Fall 2022 Sciame Lecture Series: "Nuestra América: Why Does Family History Matter Today?" featuring Claudio Lomnitz

Wed, Sep 21, 2022 - 06:00 PM — Wed, Sep 21, 2022 - 07:30 PM
Admission Fee
Free and open to the public
Event Address
The Bernard and Anne Spitzer School of Architecture (CCNY)
141 Convent Avenue
New York, NY 10031
Phone Number
Event Location
Sciame Auditorium and via Zoom
Event Details

This lecture is held in-person and is part of the Fall 2022 Sciame Lecture Series, titled "Border Crossings: Architecture and Migration in the Americas."

Claudio Lomnitz is Campbell Family Professor of Anthropology at Columbia University, and is a member of Mexico's El Colegio Nacional.

His books include Evolución de una sociedad rural (Fondo de Cultura Económica, 1982); Exits from the Labyrinth: Culture and Ideology in Mexican National Space (University of California Press, 1992); Modernidad Indiana: nación y mediación en México (Planeta, 1999); Deep Mexico, Silent Mexico: An Anthropology of Nationalism (University of Minnesota Press, 2001); Death and the Idea of Mexico (Zone Books, 2005); El antisemitismo y la ideología de la Revolución Mexicana (Fondo de Cultura Económica, 2010) and, with Friedrich Katz, Una conversación sobre México, su revolución y su historia (Edicioines Era, 2011), and The Return of Comrade Ricardo Flores Magón (Zone Books, 2014).   More recently he published a book of essays titled La nación desdibujada: México en trece ensayos (Ediciones Malpaso, 2016).  His critically acclaimed Nuestra América: My Family in the Vertigo of Translation is a study in Jewish and Latin American family history, published by Other Press in 2021; it was listed by Kirkus Reviews in the top 10 non-fiction books for that year.  Lomnitz's most recent book, Isles of Rights, Sea of Extorsion: On Mexico's New State, published originally in Spanish in 2022 under the title El tejido social rasgado, and is in press with Duke University Press.

Claudio Lomnitz published a bi-monthly column for the Mexico City newspaper La Jornada for many years; he now writes monthly in the political and literary magazine Nexos.  He also wrote an historical play, co-authored with his brother Alberto Lomnitz, that received Mexico’s National Drama Award in 2009; and a second play, also based on his original research and written in co-authorship with Alberto Lomnitz and musicalized by Leonardo Soqui was produced by Mexico's Compañía Nacional de Teatro in 2018.  Lomnitz served a 6-year term as editor of the journal Public Culture and serves on the board of numerous journals and academic institutions.  Several of his books have won prizes; he was a Fellow at the Wissenchaftskolleg zu Berlin for 2011-12, and was awarded Germany's Alexander von Humboldt Stiftung Prize in 2016.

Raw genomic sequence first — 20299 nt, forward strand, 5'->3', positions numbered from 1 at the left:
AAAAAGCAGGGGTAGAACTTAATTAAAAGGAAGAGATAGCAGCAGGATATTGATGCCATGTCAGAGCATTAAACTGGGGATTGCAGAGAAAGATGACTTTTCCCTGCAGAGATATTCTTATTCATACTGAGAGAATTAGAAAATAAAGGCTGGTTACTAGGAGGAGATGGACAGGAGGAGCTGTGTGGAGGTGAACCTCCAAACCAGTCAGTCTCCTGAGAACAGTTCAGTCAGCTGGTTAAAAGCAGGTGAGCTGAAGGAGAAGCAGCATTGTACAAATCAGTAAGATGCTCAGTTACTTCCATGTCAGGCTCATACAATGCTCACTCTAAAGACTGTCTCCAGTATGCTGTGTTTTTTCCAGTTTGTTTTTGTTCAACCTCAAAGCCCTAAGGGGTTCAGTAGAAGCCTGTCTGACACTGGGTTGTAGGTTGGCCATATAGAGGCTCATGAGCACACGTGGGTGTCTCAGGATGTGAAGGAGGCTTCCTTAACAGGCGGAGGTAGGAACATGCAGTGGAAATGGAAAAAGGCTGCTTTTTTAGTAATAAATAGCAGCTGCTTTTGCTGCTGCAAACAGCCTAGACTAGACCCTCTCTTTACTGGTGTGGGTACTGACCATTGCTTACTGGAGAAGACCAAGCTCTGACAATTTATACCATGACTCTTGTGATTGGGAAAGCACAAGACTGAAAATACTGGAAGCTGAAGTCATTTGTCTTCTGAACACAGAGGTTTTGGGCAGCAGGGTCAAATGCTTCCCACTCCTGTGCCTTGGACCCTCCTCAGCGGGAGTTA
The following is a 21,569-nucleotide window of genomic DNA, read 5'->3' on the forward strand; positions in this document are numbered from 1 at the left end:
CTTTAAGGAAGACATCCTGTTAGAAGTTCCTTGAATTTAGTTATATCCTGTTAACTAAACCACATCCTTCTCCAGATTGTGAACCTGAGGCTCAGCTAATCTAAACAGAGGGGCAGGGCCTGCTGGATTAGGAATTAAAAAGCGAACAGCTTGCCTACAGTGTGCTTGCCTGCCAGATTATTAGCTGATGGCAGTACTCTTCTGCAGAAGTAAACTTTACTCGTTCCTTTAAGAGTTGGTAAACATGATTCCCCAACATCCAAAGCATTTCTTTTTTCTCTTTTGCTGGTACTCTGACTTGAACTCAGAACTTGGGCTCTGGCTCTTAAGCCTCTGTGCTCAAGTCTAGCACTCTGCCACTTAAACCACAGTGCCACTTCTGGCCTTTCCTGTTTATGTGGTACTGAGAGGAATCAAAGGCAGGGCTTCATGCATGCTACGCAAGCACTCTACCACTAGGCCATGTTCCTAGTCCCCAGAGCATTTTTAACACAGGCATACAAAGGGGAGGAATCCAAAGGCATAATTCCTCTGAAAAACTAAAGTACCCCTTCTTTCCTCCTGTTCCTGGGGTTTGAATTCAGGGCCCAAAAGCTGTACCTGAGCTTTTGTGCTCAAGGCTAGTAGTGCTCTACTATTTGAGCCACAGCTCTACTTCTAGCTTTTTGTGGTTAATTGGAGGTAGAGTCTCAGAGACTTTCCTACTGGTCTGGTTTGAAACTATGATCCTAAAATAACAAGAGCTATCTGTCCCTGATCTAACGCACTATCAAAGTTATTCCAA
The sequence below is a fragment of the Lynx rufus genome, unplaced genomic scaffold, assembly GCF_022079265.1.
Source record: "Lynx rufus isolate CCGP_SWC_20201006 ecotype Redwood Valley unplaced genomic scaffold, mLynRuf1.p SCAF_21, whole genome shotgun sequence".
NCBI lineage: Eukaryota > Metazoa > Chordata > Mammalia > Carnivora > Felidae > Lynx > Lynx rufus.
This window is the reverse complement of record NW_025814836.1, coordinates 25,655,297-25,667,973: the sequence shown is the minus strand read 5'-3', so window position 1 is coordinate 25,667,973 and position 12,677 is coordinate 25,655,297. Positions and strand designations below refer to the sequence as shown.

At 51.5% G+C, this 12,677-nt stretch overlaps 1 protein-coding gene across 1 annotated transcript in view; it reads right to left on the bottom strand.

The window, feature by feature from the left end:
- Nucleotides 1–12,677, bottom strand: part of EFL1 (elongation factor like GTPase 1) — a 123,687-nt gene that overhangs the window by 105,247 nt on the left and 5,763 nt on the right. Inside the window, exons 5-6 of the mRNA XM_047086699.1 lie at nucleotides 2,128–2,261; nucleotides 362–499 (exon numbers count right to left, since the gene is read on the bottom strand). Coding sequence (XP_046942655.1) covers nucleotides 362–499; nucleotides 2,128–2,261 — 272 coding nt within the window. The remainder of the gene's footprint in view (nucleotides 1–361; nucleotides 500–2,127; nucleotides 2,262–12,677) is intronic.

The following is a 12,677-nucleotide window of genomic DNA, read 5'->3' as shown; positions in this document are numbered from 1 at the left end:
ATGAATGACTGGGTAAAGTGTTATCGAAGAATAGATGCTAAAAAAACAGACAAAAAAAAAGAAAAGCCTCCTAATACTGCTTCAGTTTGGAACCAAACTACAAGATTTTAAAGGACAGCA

Nuestra América: Why Does Family History Matter Today?:  Immigration often means learning new languages and forgetting old ones. What does this mean for inter-generational communication? Can we understand our own family’s past, its history, when we don’t speak the language or languages that our grandparents spoke? Claudio Lomnitz will talk about the nature of family bridges in the face of sharp cultural discontinuities by way of a discussion of his critically acclaimed family memoir, Nuestra América: My Family in the Verigo of Translation, that is about his grandparents, who were Jewish immigrants to South America in the early 20th century.

Professor Maria Carrizosa will introduce the speaker.

Suggested Reading: Nuestra América: My Family in the Vertigo of Translation

"Border Crossings: Architecture and Migration" in the Americas presents meditations on the topic of migration from nontraditional, creative, and interdisciplinary perspectives. The distinguished speakers -- architects, landscape architects, architecture historians, social historians, a philosopher, an anthropologist, and an attorney -- question conventions, especially the conceptualization of migration as linear. They frame migration as a multivalent process, considering the lived realities and material conditions of migration, historically and in the present. Migration in the Americas is more than just the movement and resettlement of bodies, numbers that cross lines and appear/disappear in different places. Migration is not merely (dis)placement, it is also a metamorphosis. Migrants are human beings who are transformed to the core by their movement, and they transform not only their places of departure and arrival, but the entire space that is filled with their journeys.

All lectures are free, open to the public, and held in the Bernard and Anne Spitzer School of Architecture Sciame Auditorium with remote option available. See https://www.ccny.cuny.edu/return-campus for current requirements for in-person visitors.

This lecture series is made possible by the Spitzer Architecture Fund and the generous support of Frank Sciame ’74, CEO of Sciame Construction.

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